While the beginning of June was a little dreary here on Ship Island, we’re very excited to share that we have an established Common Tern colony! Our first egg was found last week and the number of nests keeps growing. Today, Mark counted 347 terns within the colony. Between now and the next few weeks, we’re hoping to see the colony expand to over 800 terns with more than 400 nests. We still have a little ways to go, but we have plenty of work to do in the meantime!
Our daily tern counts are conducted from our two blinds overlooking the colony: Eider Blind and Gull Blind. When we first approach the blinds, the terns rise up and swarm around, clearly agitated by the presence of a potential predator. We count the number of terns located throughout the colony after they have settled, taking note of the number above the high tide line, nest incubation and any courtship behaviors. The location of the nests is important for the ongoing success of the tern colony; any nests located too close to the high tide line are at risk of being washed away during storm events or extreme high tides. The beach is narrow and the amount of suitable nesting substrate is somewhat limited, so the Refuge has built two beach-imitating restoration plots above the beach. During our time in the blinds, we monitor these restoration plots to see if the terns are taking to them (they have and nests have been seen). Should these plots be successful, the colony will have more space to nest and will hopefully expand in the years to come.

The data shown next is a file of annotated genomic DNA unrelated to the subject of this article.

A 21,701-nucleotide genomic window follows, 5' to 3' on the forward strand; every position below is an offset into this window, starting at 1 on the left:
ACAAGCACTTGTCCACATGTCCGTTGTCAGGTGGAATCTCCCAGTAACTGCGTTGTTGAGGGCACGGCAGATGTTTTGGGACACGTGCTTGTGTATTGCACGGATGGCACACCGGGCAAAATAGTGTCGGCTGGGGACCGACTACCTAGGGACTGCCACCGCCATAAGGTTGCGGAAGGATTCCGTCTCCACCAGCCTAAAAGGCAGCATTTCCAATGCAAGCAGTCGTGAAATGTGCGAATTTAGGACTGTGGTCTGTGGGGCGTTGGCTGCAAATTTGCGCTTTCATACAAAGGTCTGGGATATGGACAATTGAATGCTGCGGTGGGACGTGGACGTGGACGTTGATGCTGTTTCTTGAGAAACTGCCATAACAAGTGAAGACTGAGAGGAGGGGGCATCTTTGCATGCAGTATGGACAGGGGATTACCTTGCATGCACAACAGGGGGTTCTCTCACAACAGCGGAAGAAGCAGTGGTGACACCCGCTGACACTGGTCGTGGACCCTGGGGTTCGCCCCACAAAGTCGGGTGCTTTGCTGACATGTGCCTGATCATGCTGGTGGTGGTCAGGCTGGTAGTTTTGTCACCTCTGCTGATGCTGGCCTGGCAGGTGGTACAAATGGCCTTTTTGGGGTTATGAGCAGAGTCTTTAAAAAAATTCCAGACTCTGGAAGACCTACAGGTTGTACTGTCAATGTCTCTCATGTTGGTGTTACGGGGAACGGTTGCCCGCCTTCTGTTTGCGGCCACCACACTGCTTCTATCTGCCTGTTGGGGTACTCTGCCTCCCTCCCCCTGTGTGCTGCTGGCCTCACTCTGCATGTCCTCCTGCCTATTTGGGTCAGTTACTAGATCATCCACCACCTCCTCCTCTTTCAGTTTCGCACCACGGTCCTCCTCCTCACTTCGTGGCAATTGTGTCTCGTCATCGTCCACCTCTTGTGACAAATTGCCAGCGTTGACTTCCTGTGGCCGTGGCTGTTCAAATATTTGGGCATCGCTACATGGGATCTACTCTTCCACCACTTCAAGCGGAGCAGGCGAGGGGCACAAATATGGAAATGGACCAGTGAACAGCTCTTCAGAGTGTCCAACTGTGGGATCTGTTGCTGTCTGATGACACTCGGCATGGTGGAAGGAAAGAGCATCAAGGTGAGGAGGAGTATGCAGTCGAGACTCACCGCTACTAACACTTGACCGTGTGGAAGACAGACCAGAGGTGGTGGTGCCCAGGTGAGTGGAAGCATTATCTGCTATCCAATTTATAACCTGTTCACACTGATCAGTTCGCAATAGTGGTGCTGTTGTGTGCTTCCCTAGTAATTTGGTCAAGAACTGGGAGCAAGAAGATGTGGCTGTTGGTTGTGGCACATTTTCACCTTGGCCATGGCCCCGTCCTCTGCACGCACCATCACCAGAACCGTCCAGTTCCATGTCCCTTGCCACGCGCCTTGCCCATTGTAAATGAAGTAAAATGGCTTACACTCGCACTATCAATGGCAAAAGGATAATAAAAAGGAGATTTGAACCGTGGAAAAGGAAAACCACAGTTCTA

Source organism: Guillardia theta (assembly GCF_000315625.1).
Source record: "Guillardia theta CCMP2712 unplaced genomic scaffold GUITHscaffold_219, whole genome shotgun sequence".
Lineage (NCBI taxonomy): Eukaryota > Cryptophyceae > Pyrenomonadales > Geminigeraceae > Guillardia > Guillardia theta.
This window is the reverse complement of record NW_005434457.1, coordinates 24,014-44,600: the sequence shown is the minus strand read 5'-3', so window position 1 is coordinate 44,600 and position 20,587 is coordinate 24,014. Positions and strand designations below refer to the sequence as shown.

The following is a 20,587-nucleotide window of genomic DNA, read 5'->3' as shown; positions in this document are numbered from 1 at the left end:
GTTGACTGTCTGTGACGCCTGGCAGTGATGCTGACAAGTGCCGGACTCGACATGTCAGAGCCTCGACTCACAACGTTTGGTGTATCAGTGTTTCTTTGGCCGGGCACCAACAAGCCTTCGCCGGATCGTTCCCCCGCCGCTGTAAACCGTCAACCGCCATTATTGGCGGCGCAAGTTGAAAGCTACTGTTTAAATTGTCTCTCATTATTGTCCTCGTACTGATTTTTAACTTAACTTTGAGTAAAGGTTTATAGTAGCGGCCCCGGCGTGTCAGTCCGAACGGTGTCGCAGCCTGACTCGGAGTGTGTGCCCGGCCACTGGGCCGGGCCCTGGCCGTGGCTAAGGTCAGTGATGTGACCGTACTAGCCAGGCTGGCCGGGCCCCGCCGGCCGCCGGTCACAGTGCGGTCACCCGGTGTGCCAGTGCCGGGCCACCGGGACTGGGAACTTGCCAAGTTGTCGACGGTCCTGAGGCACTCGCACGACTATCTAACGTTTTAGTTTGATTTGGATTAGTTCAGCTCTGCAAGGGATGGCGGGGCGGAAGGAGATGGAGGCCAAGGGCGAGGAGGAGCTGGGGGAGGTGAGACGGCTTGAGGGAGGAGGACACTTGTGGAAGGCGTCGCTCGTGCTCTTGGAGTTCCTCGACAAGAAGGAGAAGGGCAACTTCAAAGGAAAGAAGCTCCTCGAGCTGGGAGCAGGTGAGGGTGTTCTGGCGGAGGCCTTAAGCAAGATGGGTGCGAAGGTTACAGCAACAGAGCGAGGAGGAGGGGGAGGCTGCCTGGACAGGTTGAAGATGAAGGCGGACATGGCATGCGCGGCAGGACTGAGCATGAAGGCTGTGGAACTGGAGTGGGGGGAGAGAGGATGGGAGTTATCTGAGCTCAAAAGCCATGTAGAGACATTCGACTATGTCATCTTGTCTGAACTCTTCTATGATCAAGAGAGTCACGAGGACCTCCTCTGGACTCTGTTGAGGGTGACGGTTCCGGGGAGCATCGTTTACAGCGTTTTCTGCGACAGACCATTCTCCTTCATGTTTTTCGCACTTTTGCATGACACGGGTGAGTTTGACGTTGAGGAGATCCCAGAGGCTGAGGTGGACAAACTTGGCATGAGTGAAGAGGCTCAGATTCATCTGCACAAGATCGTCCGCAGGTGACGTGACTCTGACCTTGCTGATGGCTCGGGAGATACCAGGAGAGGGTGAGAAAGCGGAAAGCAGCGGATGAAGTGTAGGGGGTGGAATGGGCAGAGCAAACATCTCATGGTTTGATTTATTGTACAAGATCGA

As seabird technicians on the island, our main goal for the summer is to monitor and maintain the colony. We’ve mentioned before that we watch for predators constantly, but we simply can’t have eyes on the colony 24 hours a day. To make up for this, we marked 50 nests with tongue depressors with the date and number of eggs, which we will check again at a later point. Ideally, there will be the same number of eggs or more in each nest. If not, we will know that there are likely predation events and will have ample time to come up with a solution to further protect the colony. Tern chicks are still several weeks away but it’s important to stay on top of monitoring the colony every day. The more we catch potential problems as they arise before the end of the month, the smoother it will be once the madness of chick season arrives.
That’s all from us here on Ship! Until next time!